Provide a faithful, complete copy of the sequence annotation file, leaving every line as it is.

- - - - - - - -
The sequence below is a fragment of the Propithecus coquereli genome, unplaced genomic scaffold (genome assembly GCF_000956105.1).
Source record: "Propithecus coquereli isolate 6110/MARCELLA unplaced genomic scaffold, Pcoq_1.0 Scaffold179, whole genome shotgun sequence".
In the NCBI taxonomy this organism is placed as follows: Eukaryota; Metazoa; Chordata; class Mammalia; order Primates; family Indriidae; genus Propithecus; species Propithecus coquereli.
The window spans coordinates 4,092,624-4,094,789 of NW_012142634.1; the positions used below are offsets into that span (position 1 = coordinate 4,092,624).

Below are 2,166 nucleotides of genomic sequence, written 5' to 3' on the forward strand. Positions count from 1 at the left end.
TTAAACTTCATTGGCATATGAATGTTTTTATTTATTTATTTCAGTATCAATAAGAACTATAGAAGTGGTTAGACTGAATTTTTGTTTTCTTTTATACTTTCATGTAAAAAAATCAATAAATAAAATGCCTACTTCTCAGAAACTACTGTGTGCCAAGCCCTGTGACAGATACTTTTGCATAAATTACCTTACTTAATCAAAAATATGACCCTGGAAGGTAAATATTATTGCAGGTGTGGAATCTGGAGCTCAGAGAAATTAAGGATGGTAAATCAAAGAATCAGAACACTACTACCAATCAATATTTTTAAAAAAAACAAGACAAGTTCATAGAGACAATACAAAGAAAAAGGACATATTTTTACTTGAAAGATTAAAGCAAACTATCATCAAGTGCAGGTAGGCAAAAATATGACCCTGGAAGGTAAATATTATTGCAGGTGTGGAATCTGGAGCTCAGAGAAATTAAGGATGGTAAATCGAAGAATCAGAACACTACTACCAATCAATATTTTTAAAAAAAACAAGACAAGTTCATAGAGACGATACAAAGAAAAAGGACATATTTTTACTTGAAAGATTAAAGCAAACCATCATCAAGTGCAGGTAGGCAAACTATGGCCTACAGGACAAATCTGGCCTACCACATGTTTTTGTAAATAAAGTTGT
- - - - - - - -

The sequence below is a fragment of the Propithecus coquereli genome, unplaced genomic scaffold (genome assembly GCF_000956105.1).
Source record: "Propithecus coquereli isolate 6110/MARCELLA unplaced genomic scaffold, Pcoq_1.0 Scaffold179, whole genome shotgun sequence".
In the NCBI taxonomy this organism is placed as follows: Eukaryota; Metazoa; Chordata; class Mammalia; order Primates; family Indriidae; genus Propithecus; species Propithecus coquereli.
The window spans coordinates 4,092,624-4,094,789 of NW_012142634.1; the positions used below are offsets into that span (position 1 = coordinate 4,092,624).

Below are 2,166 nucleotides of genomic sequence, written 5' to 3' on the forward strand. Positions count from 1 at the left end.
TTAAACTTCATTGGCATATGAATGTTTTTATTTATTTATTTCAGTATCAATAAGAACTATAGAAGTGGTTAGACTGAATTTTTGTTTTCTTTTATACTTTCATGTAAAAAAATCAATAAATAAAATGCCTACTTCTCAGAAACTACTGTGTGCCAAGCCCTGTGACAGATACTTTTGCATAAATTACCTTACTTAATCAAAAATATGACCCTGGAAGGTAAATATTATTGCAGGTGTGGAATCTGGAGCTCAGAGAAATTAAGGATGGTAAATCAAAGAATCAGAACACTACTACCAATCAATATTTTTAAAAAAAACAAGACAAGTTCATAGAGACAATACAAAGAAAAAGGACATATTTTTACTTGAAAGATTAAAGCAAACTATCATCAAGTGCAGGTAGGCAAAAATATGACCCTGGAAGGTAAATATTATTGCAGGTGTGGAATCTGGAGCTCAGAGAAATTAAGGATGGTAAATCGAAGAATCAGAACACTACTACCAATCAATATTTTTAAAAAAAACAAGACAAGTTCATAGAGACGATACAAAGAAAAAGGACATATTTTTACTTGAAAGATTAAAGCAAACCATCATCAAGTGCAGGTAGGCAAACTATGGCCTACAGGACAAATCTGGCCTACCACATGTTTTTGTAAATAAAGTTGT